Please join us for a webinar by Rhodes University academics, Andrew Todd and Jono Davy, on Using Service-Learning to promote values of Human Factors and Ergonomics and Sustainability. The webinar will take place on Wednesday, 1 September from 2:30 – 3:30 (South African Time).
Using service-learning to promote the values of Human Factors and
Ergonomics and Sustainability
Andrew Todd and Jonathan Davy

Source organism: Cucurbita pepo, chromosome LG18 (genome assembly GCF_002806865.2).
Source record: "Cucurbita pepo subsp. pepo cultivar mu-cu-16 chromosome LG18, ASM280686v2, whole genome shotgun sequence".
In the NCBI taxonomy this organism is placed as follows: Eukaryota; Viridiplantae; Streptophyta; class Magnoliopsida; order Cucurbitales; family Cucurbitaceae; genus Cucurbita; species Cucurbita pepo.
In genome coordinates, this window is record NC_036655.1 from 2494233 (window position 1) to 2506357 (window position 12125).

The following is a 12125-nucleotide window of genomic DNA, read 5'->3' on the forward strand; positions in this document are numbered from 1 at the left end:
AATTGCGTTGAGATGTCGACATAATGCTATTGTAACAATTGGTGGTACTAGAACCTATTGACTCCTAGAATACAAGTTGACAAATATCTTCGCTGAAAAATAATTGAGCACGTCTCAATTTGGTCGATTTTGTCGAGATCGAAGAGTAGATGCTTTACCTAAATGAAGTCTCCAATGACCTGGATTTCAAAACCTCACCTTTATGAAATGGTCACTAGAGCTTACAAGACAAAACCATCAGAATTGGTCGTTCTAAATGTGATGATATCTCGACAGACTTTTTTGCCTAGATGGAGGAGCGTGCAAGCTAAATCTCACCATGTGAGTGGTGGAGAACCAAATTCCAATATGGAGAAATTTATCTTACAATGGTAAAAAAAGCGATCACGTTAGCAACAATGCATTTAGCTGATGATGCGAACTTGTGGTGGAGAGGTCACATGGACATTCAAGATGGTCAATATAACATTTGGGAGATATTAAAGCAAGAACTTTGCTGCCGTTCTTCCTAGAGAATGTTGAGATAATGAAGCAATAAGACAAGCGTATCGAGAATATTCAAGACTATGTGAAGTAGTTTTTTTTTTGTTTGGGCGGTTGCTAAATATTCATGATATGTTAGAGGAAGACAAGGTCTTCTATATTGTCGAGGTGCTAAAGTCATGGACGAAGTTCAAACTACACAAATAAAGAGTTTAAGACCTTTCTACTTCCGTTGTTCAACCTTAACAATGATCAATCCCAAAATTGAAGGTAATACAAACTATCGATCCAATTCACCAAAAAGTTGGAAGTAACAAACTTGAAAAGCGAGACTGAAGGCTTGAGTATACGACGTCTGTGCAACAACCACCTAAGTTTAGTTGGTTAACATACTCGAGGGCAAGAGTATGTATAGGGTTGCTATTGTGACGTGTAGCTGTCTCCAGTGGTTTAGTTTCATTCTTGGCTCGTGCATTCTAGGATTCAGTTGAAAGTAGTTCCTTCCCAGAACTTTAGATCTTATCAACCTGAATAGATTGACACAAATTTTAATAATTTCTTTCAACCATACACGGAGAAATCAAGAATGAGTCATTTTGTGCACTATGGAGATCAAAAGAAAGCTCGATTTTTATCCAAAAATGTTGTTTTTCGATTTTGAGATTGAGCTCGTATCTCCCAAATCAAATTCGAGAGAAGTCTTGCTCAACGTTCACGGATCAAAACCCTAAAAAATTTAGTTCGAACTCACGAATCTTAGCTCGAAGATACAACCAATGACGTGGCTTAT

Human Factors and Ergonomics (HFE) is the discipline that focuses on understanding the interactions between humans and other elements of the system for the dual outcomes of improving or maintaining human well-being and system performance. Achieving these outcomes, which directly speak the sustainable development goal of decent work for all requires the adoption of a systems approach, and consequently, the discipline has branched out into the areas of ergo-ecology and green ergonomics. Through these the values and principles of human factors and ergonomics have emerged as respect for the earth, respect for human rights, respect for ethical decision making, respect for transparency and openness, an appreciation for complexity and respect for diversity (Lange-Morales et al., 2015). It is clear from these values and principles that there is a strong link between HFE and sustainability and consequently with the sustainable development goals. Furthermore, Wilson (2014) argued that the nature of HFE required practitioners to have an appreciation of six fundamental notions of HFE: systems, context, interactions, holism, emergence and embedding. Providing students with learning experiences that can effectively convey both Wilson’s notions and the values of HFE can be challenging. We have, however, found that Service Learning is potentially an excellent pedagogy to achieve these goals while simultaneously allowing us to infuse some of the sustainable development goals into our curriculum. The presentation will focus on providing an outline of how we have gone about developing our service learning modules, the emergent challenges and how we have tentatively linked them to sustainability and the sustainable development goals.